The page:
2 tablespoons berry liqueur (like Chambord), water can be substituted
2 tablespoons lemon or lime juice
2 tablespoons Wondra quick-mixing flour
1/4 cup Splenda (optional)
- Stir together 2 tablespoons sugar and 1/2 teaspoon cinnamon in small bowl and set aside. Add flours, 2 tablespoons sugar, baking powder, pinch of salt, and ginger to a medium bowl; blend well with whisk. Add melted margarine and fat-free half-and-half together in 1-cup measure and pour into flour mixture. Stir together with fork or spoon and set aside.
- Add raspberries, blackberries, berry liqueur, lemon juice, quick-mixing flour, remaining sugar and Splenda (if desired), pinch of salt, and 1/4 teaspoon ground cinnamon in large bowl and gently toss together. Add berry mixture to a large, straight-sided skillet. Cover skillet and bring mixture to a gentle boil over medium-high heat, stirring occasionally, for about 3 minutes.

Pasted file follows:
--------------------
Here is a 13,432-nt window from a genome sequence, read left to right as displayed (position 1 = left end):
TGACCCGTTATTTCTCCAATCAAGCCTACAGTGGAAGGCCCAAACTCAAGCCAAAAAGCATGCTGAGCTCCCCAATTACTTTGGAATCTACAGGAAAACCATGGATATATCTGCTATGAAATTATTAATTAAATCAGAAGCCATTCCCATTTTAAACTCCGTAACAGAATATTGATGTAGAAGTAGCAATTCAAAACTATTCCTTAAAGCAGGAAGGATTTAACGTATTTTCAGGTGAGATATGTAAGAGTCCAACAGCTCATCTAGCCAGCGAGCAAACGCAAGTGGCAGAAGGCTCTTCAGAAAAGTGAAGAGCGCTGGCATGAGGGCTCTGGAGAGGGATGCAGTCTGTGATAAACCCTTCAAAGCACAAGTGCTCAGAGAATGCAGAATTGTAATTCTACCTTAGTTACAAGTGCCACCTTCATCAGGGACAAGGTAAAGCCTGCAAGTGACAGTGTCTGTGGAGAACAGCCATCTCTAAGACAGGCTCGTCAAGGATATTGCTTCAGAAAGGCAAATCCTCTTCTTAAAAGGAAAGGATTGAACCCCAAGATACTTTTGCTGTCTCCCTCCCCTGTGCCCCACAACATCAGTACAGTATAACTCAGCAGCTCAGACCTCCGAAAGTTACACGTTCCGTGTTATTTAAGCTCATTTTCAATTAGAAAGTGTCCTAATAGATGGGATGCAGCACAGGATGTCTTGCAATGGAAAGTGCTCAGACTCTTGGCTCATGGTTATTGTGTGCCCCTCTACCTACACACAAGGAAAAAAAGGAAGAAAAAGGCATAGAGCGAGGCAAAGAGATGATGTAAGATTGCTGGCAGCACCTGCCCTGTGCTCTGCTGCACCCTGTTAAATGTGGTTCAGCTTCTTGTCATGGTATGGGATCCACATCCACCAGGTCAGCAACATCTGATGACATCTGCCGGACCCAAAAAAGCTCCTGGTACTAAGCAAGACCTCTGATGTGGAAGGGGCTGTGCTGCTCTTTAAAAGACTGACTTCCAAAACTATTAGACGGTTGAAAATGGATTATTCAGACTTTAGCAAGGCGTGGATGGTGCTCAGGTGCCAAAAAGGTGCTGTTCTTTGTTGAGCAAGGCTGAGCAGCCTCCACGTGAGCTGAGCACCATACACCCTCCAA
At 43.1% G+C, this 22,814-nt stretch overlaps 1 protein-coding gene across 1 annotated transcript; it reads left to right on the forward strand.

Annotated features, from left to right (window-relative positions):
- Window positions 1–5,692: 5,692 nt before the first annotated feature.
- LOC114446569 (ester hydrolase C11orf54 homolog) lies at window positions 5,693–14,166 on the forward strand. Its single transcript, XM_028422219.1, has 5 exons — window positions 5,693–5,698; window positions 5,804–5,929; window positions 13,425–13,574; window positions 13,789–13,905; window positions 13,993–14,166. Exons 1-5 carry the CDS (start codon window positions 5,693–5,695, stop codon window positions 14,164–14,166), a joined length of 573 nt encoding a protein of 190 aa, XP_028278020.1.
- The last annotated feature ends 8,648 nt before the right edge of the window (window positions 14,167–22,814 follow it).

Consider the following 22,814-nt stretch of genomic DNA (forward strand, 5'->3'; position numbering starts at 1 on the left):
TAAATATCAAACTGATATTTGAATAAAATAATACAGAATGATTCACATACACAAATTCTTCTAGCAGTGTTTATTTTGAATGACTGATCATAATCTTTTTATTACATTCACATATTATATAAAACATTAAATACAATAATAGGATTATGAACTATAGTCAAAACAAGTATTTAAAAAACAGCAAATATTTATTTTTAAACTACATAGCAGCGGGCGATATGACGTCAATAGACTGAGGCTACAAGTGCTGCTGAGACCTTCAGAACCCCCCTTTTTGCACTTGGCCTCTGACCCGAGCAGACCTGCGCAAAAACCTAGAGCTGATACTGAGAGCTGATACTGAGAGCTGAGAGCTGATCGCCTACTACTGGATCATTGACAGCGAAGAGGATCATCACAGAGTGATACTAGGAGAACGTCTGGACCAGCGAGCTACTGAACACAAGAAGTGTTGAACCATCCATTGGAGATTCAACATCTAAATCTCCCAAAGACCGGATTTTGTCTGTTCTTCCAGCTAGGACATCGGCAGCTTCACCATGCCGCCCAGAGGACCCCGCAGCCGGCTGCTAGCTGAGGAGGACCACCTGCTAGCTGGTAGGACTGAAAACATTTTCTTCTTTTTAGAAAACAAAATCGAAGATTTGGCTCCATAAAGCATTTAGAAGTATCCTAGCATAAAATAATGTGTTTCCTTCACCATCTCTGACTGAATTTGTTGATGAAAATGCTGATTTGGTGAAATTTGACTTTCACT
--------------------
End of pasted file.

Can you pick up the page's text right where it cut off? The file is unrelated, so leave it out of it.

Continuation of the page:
- Drop large dollops of batter (a heaping tablespoon each) evenly on top of the gently boiling berry mixture. Sprinkle the cinnamon-sugar mixture over the dollops of batter. Cover skillet again and reduce heat to medium-low. Cook until biscuits/dumplings are cooked through and the juices are bubbling, about 15 minutes.
- Top each serving with a cookie-size scoop of light vanilla ice-cream, if desired.
Yield: about 8 servings
Per serving: 209 calories, 3 g protein, 45 g carbohydrate, 2.5 g fat, .4 g saturated fat, .4 mg cholesterol, 6 g fiber, 71 mg sodium. Calories from fat: 12%.
Berry Easy Topping
A creamy, flavorful topping that works for pound cake, shortcake, coffee cake, waffles, or pancakes.
1 cup raspberries, frozen or fresh (blackberries can also be used)
1 cup light or fat-free Cool Whip, thawed in refrigerator
1/4 tsp. vanilla extract
Pinch cinnamon (add more to taste)
- Add all ingredients to a medium serving bowl and stir well with spoon.
- Keep covered in the refrigerator until ready to serve. Will keep for about 8 hours; after that, the moisture inside the berries may leak into the mixture.
Yield: 2 cups of topping or 4 servings (1/2-cup each)
Per serving: 65 calories, 0.3 g protein, 11 g carbohydrate, 2.7 g fat, 2.5 g saturated fat, 0 mg cholesterol, 1.2 g fiber, 0 mg sodium. Calories from fat: 9%.M